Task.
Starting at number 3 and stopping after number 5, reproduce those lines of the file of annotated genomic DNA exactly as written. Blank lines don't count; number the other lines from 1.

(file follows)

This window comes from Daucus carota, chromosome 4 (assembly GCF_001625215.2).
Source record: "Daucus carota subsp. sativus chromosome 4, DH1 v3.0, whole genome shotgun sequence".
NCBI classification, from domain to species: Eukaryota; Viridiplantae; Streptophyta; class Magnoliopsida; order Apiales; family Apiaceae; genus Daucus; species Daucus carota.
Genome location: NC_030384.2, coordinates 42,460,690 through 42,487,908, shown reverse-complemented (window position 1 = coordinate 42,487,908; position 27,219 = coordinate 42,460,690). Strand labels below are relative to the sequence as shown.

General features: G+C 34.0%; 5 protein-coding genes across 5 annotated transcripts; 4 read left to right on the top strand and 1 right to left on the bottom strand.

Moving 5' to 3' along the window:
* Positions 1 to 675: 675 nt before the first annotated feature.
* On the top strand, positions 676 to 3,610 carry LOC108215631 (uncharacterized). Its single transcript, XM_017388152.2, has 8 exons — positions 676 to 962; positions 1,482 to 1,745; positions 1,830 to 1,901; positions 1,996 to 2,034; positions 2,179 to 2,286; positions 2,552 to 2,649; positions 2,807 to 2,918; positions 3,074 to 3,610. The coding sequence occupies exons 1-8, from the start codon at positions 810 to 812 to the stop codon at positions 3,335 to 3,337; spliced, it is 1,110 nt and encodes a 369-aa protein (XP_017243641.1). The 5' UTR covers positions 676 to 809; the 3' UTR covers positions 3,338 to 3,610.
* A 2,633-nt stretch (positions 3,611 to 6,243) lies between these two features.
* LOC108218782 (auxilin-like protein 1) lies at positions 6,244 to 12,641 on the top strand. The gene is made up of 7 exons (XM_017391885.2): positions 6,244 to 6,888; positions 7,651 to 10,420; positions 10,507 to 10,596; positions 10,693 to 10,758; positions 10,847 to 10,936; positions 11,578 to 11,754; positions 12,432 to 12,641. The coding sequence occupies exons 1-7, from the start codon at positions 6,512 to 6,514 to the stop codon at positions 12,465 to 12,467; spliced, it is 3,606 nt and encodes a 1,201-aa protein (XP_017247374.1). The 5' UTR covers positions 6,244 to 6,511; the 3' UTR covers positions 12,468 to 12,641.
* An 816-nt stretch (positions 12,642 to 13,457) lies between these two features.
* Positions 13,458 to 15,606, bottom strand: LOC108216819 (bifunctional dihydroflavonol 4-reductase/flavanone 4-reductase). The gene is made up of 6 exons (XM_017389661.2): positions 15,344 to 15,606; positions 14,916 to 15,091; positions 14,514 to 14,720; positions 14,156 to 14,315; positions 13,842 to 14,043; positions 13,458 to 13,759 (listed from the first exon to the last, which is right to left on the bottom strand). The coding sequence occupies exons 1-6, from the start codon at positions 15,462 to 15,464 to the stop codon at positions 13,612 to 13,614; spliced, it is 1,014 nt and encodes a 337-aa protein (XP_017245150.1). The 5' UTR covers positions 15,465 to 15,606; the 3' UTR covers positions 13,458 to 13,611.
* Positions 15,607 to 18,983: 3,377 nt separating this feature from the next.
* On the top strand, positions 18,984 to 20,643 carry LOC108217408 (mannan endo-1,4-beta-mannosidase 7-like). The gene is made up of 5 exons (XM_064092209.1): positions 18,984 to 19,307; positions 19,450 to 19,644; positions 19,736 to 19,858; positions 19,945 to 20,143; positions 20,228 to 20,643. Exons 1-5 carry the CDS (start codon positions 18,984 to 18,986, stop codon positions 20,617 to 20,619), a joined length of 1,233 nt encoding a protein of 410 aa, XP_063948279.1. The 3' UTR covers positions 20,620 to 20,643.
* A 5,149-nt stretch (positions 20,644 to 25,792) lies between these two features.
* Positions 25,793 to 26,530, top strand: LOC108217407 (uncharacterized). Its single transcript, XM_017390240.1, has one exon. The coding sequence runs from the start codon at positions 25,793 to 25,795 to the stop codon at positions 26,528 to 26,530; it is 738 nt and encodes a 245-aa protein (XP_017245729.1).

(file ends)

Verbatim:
NCBI classification, from domain to species: Eukaryota; Viridiplantae; Streptophyta; class Magnoliopsida; order Apiales; family Apiaceae; genus Daucus; species Daucus carota.
Genome location: NC_030384.2, coordinates 42,460,690 through 42,487,908, shown reverse-complemented (window position 1 = coordinate 42,487,908; position 27,219 = coordinate 42,460,690). Strand labels below are relative to the sequence as shown.

General features: G+C 34.0%; 5 protein-coding genes across 5 annotated transcripts; 4 read left to right on the top strand and 1 right to left on the bottom strand.